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Reviews OWE & Fringe Published 26 September 2017

Review: DeadClub at The Place

Until 30th September 2017

Requardt and Rosenberg’s Deadclub “clashes a children’s party with the ticking timebomb of our own inevitable demise”.

Amelia Forsbrook
DeadClub at The Place. Photo: Camilla Greenwell.

DeadClub at The Place. Photo: Camilla Greenwell.

I’ve never been one for magic shows and illusions, but I have long been captivated by trapdoors. Hear me out here, for who could resist the element of surprise, timing and ambiguity? Who doesn’t long to see fuel for that angst-driven fantasy that the ground can swallow you up when things get a little rocky? Trapdoors also uncover that Brechtian reminder that there is a third world beyond the plane of the characters and that of the audience – a world of switches and pulleys, and of devilish backstage teams spinning unexpected stagecraft.

If like me, you are partial to a hidden hinge, you will find wonder and delight in Requardt and Rosenberg’s DeadClub™. Delivered via the capable hands of Technical Stage Manager Zak McClelland and Stage Manager Dannii Ryalls, with a cunning mastery that could teach Father Time a little about cueing, this production presents a maelstrom of rotating floorboards and flung props, of tight transformations and wayward party hats.

And to top off this unseen performance, the icing on the cake of a production that clashes a children’s party with the ticking timebomb of our own inevitable demise, DeadClub even has on-stage artists. Five electric performers who, under Frauke Requardt and David Rosenberg’s direction borrow equally from Pina Bausch, and Davids Lynch and Byrne. The dancers’ wringing hands, together with a mournfully collective, robotic pace, expose a debt to the Tanztheater choreographer, while Hannah Clark’s costume designs and splintered zebra-print stage wear New Wave and Twin Peaks as comfortably as an oversized suit.

A children’s birthday party can be quite the memento mori – especially if it features PJ Harvey-inspired ballads about dead spiders, dead junkies and dead parents. Especially if human bodies, deer and blackbirds periodically thud, flatly, to the ground, or if a barely-clothed character emerges from the centre of the festivities, the sense of a birth (a birthday?) teasingly brought into question by the soil that trickles down from the lighting rig – earth on coffin, mud on stage. Especially if the cream-laden cake, frilly frocks and the Mary Janes are pulled straight from the pages of a pre-irony 1940s Ladybird book. Especially as it reminds you how easy it is to shroud the symbols of childhood in the dust of age, to mark birthdays with the bittersweet essence of mortality.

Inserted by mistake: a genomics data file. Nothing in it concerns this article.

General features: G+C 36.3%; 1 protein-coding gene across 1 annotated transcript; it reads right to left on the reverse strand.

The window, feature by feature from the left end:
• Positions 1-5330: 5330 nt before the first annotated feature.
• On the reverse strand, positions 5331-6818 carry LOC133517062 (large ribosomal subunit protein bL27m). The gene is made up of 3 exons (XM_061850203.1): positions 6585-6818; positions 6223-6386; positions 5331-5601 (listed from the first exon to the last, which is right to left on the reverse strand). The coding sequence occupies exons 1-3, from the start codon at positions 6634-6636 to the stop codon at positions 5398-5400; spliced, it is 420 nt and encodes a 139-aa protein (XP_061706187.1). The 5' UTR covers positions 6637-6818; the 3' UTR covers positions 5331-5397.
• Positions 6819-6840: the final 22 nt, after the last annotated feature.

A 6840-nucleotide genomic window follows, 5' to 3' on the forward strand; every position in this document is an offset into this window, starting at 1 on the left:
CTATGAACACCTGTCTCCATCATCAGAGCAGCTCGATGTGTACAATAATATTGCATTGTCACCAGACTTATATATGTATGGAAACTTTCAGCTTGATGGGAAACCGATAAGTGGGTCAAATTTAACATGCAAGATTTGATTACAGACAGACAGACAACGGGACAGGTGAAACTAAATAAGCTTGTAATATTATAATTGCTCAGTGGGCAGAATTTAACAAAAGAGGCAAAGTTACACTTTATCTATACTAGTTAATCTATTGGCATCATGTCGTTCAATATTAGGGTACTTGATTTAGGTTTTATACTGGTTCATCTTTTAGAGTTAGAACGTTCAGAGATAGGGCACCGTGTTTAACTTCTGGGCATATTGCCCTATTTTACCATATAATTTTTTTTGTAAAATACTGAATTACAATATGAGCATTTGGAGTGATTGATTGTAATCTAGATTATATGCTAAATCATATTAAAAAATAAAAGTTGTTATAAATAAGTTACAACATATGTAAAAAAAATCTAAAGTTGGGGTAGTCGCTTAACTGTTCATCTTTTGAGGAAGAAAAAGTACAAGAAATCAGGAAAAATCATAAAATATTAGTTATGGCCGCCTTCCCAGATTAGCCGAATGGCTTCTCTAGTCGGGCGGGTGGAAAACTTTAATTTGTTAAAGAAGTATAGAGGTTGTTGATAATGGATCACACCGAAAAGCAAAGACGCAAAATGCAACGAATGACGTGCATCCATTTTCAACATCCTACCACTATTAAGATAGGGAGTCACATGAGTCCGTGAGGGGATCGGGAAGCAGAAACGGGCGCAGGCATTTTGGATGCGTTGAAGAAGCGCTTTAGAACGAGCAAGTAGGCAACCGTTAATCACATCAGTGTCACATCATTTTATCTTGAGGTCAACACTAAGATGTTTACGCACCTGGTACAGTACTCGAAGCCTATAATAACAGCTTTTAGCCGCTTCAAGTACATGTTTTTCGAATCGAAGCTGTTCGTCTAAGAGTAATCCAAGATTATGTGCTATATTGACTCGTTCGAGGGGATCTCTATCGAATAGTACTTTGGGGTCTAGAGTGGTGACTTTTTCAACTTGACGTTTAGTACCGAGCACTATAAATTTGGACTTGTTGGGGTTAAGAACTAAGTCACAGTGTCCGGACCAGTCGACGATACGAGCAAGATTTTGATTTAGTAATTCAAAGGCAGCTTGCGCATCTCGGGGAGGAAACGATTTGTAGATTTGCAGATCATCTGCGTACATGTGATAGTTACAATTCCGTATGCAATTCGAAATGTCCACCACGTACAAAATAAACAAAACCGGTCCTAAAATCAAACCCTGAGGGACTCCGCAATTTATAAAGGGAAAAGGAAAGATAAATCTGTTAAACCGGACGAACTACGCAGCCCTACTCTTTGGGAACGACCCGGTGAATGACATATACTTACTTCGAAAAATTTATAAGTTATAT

With the precise intensity of a recurring nightmare, DeadClub collides enough triggers to stimulate even the most die-hard Freud enthusiast. Punctuating a script that occasionally visits the graphically violent, there’s fire, silent screams, and a prevailing sense of the ungraspable. Disembodied hands crawl onto the stage as bodiless heads spin. Chahine Yavroyan’s lighting brushes close to the audience members gathered around the edge of the performance space until, with a decelerating roulette-wheel click, it renders an observer the observed. The potential to be targeted is chillingly involving – some unwitting participants blush under the pressure of intense eye contact, and my friend giggles as performance artists Neil Callaghan spins for her an impromptu eulogy: “Rachel was the life and soul of the civil servant community”, he imagines aloud, with a chance humour that isn’t lost on the audience. Dead birds are piled centre-stage, as dancers sink into the floor – retreating until all that is visible are the twin peaks of a high heel and a party hat.

Yet for all its smoke and blackouts, snarling sound effects and crackling drones, DeadClub is far from gloomy. Rather, this disconnected world of fraught agitation is diamond-sharp, boldly artful and cuttingly angular – and, like your most haunting nightmare, DeadClub is startlingly seductive. As the five dancers gyrate and sway in heels and high white socks, gender seems performed, but not enacted, and the choreography sways, with a keen queer spark, from carnival streets to gentlemen’s club via Beyoncé’s Single Ladies music video. Dave Price’s Composition and Sound Design clashes lounge echoes of REM’s Everybody Hurts with the metallic shudder of a slammed prison door. At other points, original lyrics drip with the poisoned, cynical poetic humour of New York avant-garde. This is, indeed, the production of nightmares made from the stuff of dreams.

DeadClub is on until 30 September 2017 at The Place. Click here for more details.

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Amelia Forsbrook

As a Wales Arts International critic, Amelia toured India with National Dance Company Wales to discover whether national identity abroad could ever amount to more than dragons, sausages and leeks. After moving to London in early 2012, Amelia has continued working as a critic and arts commentator. With particular interests in regional arts, South Asian performance, twentieth century European theatre and quirky little numbers involving improvisation, emotional outburst and abandoned buildings, Amelia writes for a number of publications, as well as being a Super Assessor for the Off West End Awards (The Offies) and Associate Editor at Bare Fiction.

Review: DeadClub at The Place Show Info


Directed by Frauke Requardt and David Rosenberg

Cast includes Jordon Ajadi, Ruben Brown, Neil Callaghan, Valentina Fermenti, Owen Ridley-DeMonick

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